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foods to avoid when pregnant2016-01-09T08:01:01+00:00

Foods To Avoid When Pregnant

by UP Ellis (Nutritionist)

Pregnant women are a risk group, being more sensitive to infections due to immunological changes, especially excessive levels of female sex hormones. This is why it’s so important to know which foods to avoid when pregnant. Typical symptoms such as food poisoning, vomiting and diarrhoea will deprive your foetus of nourishment, which is clearly not okay. Special attention should be given to which foods to avoid when pregnant, proper food preparation and, most of all, its proper storage. Food is often found to contain various bacteria that are invisible to the eye. The most dangerous include Listeria monocytogenes, Toxoplasma gondii, Salmonella, Escherichia coli and Shigella, strange names, I know. So here are the foods to avoid when pregnant and of course why; in addition, we can also show you what to expect from weight gain during pregnancy.

Listeriosis (Listeria)

Infection by this bacterium is very rare yet very dangerous. It brings a load of trouble. In preggies, it causes various inflammations, meningitis and in the worst cases even miscarriage. The symptoms of poisoning are much like the flu – high body temperature, pain in the muscles, vomiting, diarrhoea, headache, disorientation and loss of balance.

Avoid milk not treated by heat, poorly heat-treated meat and raw vegetables. Milk untreated by heat is found in milk vending machines that are now being widely and happily used. The milk in vending machines is raw. In laymen’s terms, this means it is not “boiled” after milking. Milk bought in cartons is heat-treated. It is heated to approximately 70°C to destroy virtually all bacteria including the evil Listeria monocytogenes. Also avoid products made from raw eggs (cakes, pastry, sauces…), egg salads, mouldy cheese, cottage cheese, fresh cheeses… Humph, only the tastiest of goodies should be avoided.

Another tip – provided they are washed very well, raw vegetables of course needn’t be avoided, being a treasury of vitamins and minerals.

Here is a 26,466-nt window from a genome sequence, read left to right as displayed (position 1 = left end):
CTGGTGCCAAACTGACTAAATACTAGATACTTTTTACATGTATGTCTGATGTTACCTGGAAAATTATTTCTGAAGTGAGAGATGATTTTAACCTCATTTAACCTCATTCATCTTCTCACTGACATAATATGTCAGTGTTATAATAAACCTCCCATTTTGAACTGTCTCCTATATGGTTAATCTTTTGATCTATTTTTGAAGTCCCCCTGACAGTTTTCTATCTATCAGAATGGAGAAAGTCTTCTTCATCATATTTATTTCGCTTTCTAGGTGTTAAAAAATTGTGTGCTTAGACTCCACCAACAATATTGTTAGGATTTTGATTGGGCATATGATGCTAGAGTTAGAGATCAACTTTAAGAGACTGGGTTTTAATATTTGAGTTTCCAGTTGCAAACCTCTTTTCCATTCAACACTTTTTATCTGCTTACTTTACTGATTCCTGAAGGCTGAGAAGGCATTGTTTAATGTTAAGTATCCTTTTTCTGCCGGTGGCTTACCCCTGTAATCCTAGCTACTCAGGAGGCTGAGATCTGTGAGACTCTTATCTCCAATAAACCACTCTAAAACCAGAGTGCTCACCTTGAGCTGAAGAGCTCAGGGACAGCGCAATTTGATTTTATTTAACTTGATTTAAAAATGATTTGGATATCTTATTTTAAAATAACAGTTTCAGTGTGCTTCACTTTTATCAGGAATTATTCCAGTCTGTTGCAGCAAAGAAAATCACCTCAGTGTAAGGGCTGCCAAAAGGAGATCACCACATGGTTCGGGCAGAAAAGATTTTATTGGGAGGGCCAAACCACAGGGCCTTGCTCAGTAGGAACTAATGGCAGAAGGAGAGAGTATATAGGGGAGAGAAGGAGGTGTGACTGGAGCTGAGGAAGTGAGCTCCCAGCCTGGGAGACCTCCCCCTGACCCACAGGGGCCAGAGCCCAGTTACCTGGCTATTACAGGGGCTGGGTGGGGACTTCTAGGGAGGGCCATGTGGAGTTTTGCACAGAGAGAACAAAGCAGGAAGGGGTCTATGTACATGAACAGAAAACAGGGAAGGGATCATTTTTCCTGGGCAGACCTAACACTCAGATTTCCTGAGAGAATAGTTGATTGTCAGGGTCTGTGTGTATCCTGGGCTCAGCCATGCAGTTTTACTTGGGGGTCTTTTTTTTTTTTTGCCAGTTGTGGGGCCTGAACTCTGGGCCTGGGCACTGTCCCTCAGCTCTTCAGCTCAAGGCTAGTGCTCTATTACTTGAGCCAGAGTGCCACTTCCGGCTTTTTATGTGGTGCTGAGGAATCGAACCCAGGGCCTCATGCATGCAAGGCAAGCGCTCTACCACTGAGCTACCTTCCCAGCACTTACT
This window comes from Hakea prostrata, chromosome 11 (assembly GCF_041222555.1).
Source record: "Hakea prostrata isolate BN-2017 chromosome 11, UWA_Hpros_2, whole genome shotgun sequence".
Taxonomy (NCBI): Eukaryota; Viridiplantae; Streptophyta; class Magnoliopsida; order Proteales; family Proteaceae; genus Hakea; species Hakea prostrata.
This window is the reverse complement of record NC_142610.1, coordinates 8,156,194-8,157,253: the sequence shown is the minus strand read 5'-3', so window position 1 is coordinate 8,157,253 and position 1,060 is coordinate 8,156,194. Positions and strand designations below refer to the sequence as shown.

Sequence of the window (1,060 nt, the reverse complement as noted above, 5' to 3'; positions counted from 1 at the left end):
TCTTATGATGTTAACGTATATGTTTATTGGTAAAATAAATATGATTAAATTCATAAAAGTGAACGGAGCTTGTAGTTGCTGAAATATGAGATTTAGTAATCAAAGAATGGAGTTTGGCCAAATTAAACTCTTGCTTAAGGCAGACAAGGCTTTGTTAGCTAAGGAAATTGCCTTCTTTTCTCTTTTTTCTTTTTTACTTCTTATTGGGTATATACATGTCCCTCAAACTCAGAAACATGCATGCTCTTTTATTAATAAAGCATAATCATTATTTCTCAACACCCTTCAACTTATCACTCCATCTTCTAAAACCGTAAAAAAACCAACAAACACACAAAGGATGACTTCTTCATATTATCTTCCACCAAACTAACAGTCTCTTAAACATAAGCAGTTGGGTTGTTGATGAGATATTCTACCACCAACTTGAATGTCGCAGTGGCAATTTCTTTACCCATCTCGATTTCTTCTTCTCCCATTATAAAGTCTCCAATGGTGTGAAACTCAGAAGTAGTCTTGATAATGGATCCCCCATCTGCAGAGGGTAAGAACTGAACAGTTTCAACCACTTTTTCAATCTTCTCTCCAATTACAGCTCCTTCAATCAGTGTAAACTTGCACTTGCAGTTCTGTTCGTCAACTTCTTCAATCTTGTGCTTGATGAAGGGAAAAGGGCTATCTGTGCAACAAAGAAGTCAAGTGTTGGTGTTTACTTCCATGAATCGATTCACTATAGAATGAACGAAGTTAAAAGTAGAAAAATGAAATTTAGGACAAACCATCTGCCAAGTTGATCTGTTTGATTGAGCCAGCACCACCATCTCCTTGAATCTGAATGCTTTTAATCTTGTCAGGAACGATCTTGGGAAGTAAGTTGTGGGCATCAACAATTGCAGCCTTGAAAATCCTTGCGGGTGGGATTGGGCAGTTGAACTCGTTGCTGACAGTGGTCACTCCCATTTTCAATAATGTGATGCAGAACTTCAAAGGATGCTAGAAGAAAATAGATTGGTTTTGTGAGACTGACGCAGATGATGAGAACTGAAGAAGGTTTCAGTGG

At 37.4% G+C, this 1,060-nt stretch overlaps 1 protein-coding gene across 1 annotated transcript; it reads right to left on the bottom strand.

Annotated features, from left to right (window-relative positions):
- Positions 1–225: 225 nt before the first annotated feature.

Salmonellosis (Salmonella)

The salmonella bacterium is widespread in the natural world as the intestinal parasite of various mammals, birds and people. Living salmonella causes illness when it enters an organism. It’s not tolerant of high temperatures; a temperature of about 70°C is enough to kill it reliably.

The first symptoms of Salmonella infection most commonly appear 12 to 36 hours after eating food or, less frequently, at an even later stage (up to 72 hours). The symptoms are nausea, vomiting, stomach cramps and diarrhoea.

An attack will usually start with headaches and chills. Pains in the stomach are another possible first symptom. These main symptoms are joined by general weakness, weak muscles and thirst. The body temperature is almost always high and occasionally nervous disorders may appear such as restlessness and shooting pains in the muscles.

Where does salmonella hide?

A very simple rule: Keep it cold, Keep it clean, and Cook it hot

When hygiene in the kitchen is neglected, it’s all over the place, so to speak. Poultry carries the greatest risk, of course only if not properly stored, heattreated or thawed. Any type of meat is best stored in the refrigerator at 4°C. When you go to the shop, first head to the fruits, vegetables, bread… and so on.    The final item you should put in your shopping basket is meat, to keep its time at room temperature to a minimum. When frying, cooking and stewing, make sure the temperature of poultry is over 70°C. Thawing meat is a problem for most housewives, because they always go about it the wrong way. Thawing at room temperature is the worst option because that is ideal for the harmful substances in meat to grow and multiply. I recommend you to put meat in the fridge a day before cooking it to make the thawing safer and also to preserve its quality.